God Of The Underdogs: When The Odds Are Against You, God Is For You, by Matt Keller
This book has a message that deserves to be heard by a wide and appreciative audience. The examples used in this book are generally familiar (except for Mephiboseth, they are on the level of familiarity of Paul, Joseph, David, Gideon, Esther, Jacob, and John the Baptist, as well as Jesus Christ Himself), and are excellent examples of God’s faith in working through people who have shortcomings and flaws that they might feel disqualify them for use by God but whose shortcomings instead enable them to serve God humbly and to give God the glory. The book is written energetically and passionately, and is full of telling and sincere personal details from a fellow who clearly feels himself and everyone else to be an underdog. This clear identification with the subject is a major strength, but it also leads to some challenges in terms of the book’s larger points, as there are times where the author’s obvious energy and passion lead him to blur matters that are more clear in the Bible.
It is difficult to do this book justice. On the positive side, this book is easy to read and full of interesting personal commentary. On the other hand, this book is extremely superficial and appears to be self-consciously intending to be hip and relevant in a way that sometimes leads the author to make poor comparisons that obscure biblical society in ways of trying to repackage it for modern popularity with a young and biblically illiterate audience. It is noble to desire to stay au currant in one’s knowledge of cultural trends and how to interact with others (a nobility that is met in the book’s online bonus content that can be accessed only through scan codes; sadly, my phone is not au currant enough to access that bonus information), but when that desire leads one to twist what the Bible says, it becomes more problematic. For example, in one passage the author compares John the Baptist to a radical preacher’s kid, comparing the Temple of Jerusalem to an ordinary congregation, failing to demonstrate the importance of the temple to Judaism (and early Christianity), and misrepresenting the role of the priest in the worship system of ancient Israel. Whether this is because of his own lack of knowledge about Judaism and biblical religion (as is the case with many nominally Christian authors, the author shows no awareness of the importance of the Sabbath to God’s plan whatsoever), or because of a deliberate desire to pander to the young is beyond my ability to say.
Likewise, this book has an emotional feel to it that gives it considerable strength as well as weakness. The overall push of the book is designed for a very noble and worthwhile purpose, to encourage believers (many of whom, myself included, have a checkered past and serious concerns about our reputation and credibility to preach God’s ways to a skeptical and critical world constantly looking to use our personality and character flaws to discredit our message). This is certainly a message that needs to be said, and that requires a certain degree of compassion which this book manages to provide. That said, it appears as if the author sometimes tries too hard to relate to the concerns of others and the “underdog excuses” that can threaten to undermine our will to accomplish what God has set out for our life by relating to his own experiences in setting up what appears to be a pretty run-of-the-mill “emergent” church in Fort Myers, Florida. Considering the sort of crippling issues that the biblical figures have to face, and that many believers have to face, the author’s own struggles, and the “confirmation” that he receives from God seem a bit trivial, especially given the author’s clear lack of knowledge about God’s ways despite his ambitions to lead leaders. This book would have been much better had it come from the pen of someone who combined a passion for preaching the Gospel to the young but who had a knowledge of God’s ways to begin with, but those who read this book and need encouragement that their life does not disqualify them from serving God will get much out of this book, making it a worthwhile read, if an uneven one. In the end, that makes it worth reading even if it falls short of the standard of a great book.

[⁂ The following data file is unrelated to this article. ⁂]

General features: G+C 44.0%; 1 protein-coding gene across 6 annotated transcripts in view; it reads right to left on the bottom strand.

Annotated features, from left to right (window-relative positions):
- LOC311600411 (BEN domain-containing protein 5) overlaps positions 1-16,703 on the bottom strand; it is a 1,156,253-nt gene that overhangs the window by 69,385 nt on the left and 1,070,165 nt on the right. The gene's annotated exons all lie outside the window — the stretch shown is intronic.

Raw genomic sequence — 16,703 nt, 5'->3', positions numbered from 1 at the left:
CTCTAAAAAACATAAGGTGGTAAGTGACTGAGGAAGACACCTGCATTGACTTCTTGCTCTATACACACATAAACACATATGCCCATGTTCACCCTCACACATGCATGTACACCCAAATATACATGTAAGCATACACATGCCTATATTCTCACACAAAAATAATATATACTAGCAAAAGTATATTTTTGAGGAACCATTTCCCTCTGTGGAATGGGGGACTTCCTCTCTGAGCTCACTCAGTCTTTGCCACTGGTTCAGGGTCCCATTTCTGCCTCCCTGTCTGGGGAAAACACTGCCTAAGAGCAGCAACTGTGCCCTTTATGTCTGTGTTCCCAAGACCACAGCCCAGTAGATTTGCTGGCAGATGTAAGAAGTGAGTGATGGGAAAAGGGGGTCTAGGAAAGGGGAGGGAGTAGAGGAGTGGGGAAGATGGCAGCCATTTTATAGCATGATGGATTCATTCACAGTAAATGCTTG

That said, this book appears to be part of a somewhat alarming trend of having so many books that are focused on the brokenness of this world and the people in it. As I have noted before, I read many of these books from various Christian publishers , and the fact that even books like this one that appear to have little to do with brokenness choose to dwell on it at considerable length suggests a concerted push to address those concerns. It is unclear exactly where this tendency is developing from, but it is strikingly obvious in the fact that it is unavoidable if one reads any quantity of books published for mass audiences by Christian publishers in the present time. While I suppose it is a good thing to recognize that our society and its people are broken, and comforting to know that God works with the broken and helps to make them whole, there is no widespread call to repentance in these works, nor any sort of progress in trying to arrest the spread of that brokenness or to confront our own culpability in the broken state that our world is in. Where is that call going to come from in a way that would be recognized by the people that this book and many others are trying so desperately to reach.
 See, for example, the following: